Scholars have long recognized the emergence of agriculture as a turning point in the history of humankind. Pinpointing its origins, however, has proven quite complicated. But researchers generally agree that somewhere between five and 10 thousand years ago, societies in more than half a dozen regions around the world domesticated a number of different plants. Mexico is one such region, and two sets of findings reported today in the Proceedings of the National Academy of Sciences are shedding new light on the rise of its predominant grain crop, maize.

In the first study researchers from the University of Michigan and the Smithsonian Tropical Research Institute in Balboa, reanalyzed maize cobs and sediments that had been excavated in 1966 from Guil Naquitz cave in the eastern valley of Oaxaca. Using the previously unavailable accelerator mass spectrometry dating technique, the team determined that the cobs are about 6,250 years old--nearly 700 hundred years older than the previous record holders-- making them the oldest known in the New World. The results of the second study, however, reveal that these cobs do not represent the origin of domesticated maize. Bruce F. Benz of Texas Wesleyan University studied the morphology of the maize cobs and ascertained that the grain had already been subjected to genetic manipulation by that point.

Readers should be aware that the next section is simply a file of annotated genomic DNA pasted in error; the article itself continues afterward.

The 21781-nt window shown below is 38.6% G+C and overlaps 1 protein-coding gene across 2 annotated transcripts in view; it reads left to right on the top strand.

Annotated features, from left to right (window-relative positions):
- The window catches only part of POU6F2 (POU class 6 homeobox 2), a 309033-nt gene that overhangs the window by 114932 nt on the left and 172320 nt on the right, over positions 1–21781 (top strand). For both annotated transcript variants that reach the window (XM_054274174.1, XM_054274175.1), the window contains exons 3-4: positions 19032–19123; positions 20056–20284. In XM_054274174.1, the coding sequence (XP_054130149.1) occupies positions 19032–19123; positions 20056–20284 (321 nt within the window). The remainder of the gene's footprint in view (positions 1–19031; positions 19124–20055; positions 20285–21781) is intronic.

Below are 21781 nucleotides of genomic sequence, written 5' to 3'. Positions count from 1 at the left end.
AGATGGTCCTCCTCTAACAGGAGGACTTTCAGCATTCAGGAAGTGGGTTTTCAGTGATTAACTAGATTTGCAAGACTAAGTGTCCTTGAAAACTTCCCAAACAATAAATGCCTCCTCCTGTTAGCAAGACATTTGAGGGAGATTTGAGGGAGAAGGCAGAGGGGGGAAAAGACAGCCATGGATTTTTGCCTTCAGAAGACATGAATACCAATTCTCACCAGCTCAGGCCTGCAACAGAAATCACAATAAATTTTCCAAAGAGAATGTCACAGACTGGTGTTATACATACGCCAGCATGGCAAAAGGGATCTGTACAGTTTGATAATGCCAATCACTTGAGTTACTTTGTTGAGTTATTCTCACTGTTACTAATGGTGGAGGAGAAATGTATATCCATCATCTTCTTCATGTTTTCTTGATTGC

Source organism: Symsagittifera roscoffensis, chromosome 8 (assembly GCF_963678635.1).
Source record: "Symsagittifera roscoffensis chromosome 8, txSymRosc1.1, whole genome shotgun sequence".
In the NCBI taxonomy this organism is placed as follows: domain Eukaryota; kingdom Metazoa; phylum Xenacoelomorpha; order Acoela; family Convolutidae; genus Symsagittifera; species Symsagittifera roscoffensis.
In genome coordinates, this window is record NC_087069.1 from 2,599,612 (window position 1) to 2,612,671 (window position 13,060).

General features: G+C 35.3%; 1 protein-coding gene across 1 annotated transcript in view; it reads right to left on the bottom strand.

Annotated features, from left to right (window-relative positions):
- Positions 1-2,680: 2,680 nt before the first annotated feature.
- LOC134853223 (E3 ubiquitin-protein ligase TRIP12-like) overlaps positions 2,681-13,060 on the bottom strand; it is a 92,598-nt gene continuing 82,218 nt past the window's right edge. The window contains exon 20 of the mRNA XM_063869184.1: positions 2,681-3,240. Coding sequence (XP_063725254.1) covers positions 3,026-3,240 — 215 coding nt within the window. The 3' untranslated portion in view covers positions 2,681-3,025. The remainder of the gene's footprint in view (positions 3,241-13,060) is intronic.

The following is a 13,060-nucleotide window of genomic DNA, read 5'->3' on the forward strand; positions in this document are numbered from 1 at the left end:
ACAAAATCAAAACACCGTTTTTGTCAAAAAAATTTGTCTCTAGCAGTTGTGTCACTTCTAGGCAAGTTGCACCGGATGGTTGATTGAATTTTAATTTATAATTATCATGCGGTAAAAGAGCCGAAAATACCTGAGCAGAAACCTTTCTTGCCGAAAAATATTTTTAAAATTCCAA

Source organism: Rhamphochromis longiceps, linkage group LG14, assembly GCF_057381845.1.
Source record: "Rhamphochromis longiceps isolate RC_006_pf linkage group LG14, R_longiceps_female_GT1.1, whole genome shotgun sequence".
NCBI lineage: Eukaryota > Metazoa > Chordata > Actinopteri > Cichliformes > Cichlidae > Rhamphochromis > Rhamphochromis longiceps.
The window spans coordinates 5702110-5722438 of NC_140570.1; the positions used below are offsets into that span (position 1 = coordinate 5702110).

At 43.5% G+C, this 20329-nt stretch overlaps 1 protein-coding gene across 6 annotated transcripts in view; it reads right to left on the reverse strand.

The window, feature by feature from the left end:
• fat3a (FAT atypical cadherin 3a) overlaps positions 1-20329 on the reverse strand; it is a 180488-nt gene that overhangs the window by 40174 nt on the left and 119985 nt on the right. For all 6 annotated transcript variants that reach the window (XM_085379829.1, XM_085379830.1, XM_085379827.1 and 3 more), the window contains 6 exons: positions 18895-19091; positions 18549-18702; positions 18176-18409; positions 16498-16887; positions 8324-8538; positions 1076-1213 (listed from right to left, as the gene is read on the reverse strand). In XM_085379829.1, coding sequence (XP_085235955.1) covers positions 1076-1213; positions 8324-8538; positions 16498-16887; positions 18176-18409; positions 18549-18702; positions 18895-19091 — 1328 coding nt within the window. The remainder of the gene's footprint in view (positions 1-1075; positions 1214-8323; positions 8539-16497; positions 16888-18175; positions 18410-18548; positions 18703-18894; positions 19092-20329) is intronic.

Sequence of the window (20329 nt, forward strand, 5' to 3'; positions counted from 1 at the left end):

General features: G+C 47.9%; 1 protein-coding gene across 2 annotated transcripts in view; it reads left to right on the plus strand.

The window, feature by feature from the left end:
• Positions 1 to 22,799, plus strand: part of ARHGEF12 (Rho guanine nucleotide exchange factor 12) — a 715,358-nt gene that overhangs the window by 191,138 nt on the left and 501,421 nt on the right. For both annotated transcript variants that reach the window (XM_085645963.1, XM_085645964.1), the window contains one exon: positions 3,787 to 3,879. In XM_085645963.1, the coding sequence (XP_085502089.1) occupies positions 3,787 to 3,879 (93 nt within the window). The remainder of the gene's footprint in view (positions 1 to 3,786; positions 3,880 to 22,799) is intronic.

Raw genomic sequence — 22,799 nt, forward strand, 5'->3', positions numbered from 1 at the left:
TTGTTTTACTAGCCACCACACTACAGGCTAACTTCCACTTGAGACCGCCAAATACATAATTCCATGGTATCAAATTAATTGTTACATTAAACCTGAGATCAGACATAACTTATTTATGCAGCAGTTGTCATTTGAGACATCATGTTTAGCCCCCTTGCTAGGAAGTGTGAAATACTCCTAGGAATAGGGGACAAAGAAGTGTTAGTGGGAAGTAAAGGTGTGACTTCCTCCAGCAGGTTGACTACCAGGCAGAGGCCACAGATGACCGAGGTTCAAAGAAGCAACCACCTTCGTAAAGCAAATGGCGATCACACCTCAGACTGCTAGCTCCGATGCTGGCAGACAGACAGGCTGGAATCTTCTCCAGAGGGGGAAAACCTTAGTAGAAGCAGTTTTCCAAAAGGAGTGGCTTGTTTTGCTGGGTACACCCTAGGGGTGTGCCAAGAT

Despite the new advances, the question of when people began domesticating maize remains. Yet even that information will provide only a small piece of the agriculture origins story. Different crops appear to have arisen in different places at different times, not only in Mexico, but all over the world.